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Open Access research with a European policy impact...

The Strathprints institutional repository is a digital archive of University of Strathclyde's Open Access research outputs. Strathprints provides access to thousands of Open Access research papers by Strathclyde researchers, including by researchers from the European Policies Research Centre (EPRC).

EPRC is a leading institute in Europe for comparative research on public policy, with a particular focus on regional development policies. Spanning 30 European countries, EPRC research programmes have a strong emphasis on applied research and knowledge exchange, including the provision of policy advice to EU institutions and national and sub-national government authorities throughout Europe.

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P1H-2 particle sizing in the process industry using Hertz-Zener impact theory and acoustic emission spectra

Carson, G. and Mulholland, A.J. and Tramontana, M. and Nordon, A. and Hayward, G. (2006) P1H-2 particle sizing in the process industry using Hertz-Zener impact theory and acoustic emission spectra. In: IEEE Ultrasonics Symposium, 2006. IEEE, pp. 1406-1409. ISBN 1424402018

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Abstract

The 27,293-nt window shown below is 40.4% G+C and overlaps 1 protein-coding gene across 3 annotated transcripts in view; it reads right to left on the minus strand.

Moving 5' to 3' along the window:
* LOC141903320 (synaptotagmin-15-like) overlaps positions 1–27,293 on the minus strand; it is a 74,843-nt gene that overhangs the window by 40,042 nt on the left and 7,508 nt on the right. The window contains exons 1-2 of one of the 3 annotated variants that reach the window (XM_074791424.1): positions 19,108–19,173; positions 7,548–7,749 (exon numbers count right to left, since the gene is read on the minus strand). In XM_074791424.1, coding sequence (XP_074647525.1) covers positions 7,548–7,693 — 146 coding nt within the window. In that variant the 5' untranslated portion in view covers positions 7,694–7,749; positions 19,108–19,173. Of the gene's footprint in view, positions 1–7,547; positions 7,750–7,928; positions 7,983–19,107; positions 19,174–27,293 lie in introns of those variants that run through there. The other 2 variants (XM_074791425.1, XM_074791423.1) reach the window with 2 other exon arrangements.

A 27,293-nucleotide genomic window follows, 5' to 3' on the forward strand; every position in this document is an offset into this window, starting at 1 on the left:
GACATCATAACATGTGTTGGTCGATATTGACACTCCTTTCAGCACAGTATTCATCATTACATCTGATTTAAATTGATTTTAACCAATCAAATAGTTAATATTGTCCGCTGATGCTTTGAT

The cost of implementing real-time monitoring and control of industrial processes is a significant barrier for many companies. Acoustic techniques provide complementary information to optical spectroscopic sensors and have a number of advantages: they are relatively inexpensive, can be applied non-invasively, are non-destructive, multi-point measurements are possible, opaque samples can be analysed in containers that are made from opaque materials (e.g. steel or concrete) and the analysis can be conducted in real-time. In this paper a new theoretical model is proposed which describes the transport of particles in a stirred reactor, their collision with the reactor walls, the subsequent vibrations which are then transmitted through the vessel walls, and their detection by an ultrasonic transducer. The particle-wall impact is modelled using Hertz-Zener impact theory. Experimental data is then used in conjunction with this (forward) model to form an inverse problem for the particle size distribution using a least squares cost function. Application of an integral smoothing operator to the power spectra greatly enhances the accuracy and robustness of the approach. One advantage of this new approach is that since it operates in the frequency domain, it can cope with the industrially relevant case of many particle-wall collisions. The technique will be illustrated using data from a set of controlled experiments. In the first instance a set of simplified experiments involving single particles being dropped in air onto a substrate are utilised. The second set of experiments involves particles in a carrier fluid being stirred in a reactor vessel. In each case the approach is able to successfully recover the associated particle size.